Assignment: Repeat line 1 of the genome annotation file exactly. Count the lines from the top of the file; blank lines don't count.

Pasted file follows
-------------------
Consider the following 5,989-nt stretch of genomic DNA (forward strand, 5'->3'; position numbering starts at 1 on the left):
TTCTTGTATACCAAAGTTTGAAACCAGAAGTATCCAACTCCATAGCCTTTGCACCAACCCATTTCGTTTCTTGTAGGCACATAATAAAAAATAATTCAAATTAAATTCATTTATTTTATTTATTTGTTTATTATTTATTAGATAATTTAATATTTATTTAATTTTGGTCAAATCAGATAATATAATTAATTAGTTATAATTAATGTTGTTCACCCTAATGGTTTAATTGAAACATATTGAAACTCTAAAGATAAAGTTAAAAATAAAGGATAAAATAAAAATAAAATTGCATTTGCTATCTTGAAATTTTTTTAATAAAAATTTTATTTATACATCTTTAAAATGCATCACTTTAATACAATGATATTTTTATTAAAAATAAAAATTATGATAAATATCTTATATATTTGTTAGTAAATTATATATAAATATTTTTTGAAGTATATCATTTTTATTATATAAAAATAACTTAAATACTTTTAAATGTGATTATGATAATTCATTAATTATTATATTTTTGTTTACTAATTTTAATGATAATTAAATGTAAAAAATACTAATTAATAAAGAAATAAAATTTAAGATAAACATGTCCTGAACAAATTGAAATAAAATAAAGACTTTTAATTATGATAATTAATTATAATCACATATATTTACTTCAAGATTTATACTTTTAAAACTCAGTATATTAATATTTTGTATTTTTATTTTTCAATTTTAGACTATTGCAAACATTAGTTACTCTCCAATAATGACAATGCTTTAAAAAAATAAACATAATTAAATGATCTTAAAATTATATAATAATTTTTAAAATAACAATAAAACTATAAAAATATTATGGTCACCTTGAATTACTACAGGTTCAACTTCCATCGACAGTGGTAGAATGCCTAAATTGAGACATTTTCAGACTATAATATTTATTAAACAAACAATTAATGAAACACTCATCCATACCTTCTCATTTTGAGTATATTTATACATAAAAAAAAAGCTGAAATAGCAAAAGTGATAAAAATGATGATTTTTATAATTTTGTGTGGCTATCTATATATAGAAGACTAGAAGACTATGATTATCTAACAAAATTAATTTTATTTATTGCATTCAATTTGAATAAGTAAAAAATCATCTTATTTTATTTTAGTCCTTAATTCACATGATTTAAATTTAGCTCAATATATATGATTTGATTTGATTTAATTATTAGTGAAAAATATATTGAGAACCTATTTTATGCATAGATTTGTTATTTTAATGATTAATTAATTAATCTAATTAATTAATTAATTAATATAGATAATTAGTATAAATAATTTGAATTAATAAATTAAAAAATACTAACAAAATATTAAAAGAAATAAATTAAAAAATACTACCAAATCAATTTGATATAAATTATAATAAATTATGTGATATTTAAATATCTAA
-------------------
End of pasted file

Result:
Consider the following 5,989-nt stretch of genomic DNA (forward strand, 5'->3'; position numbering starts at 1 on the left):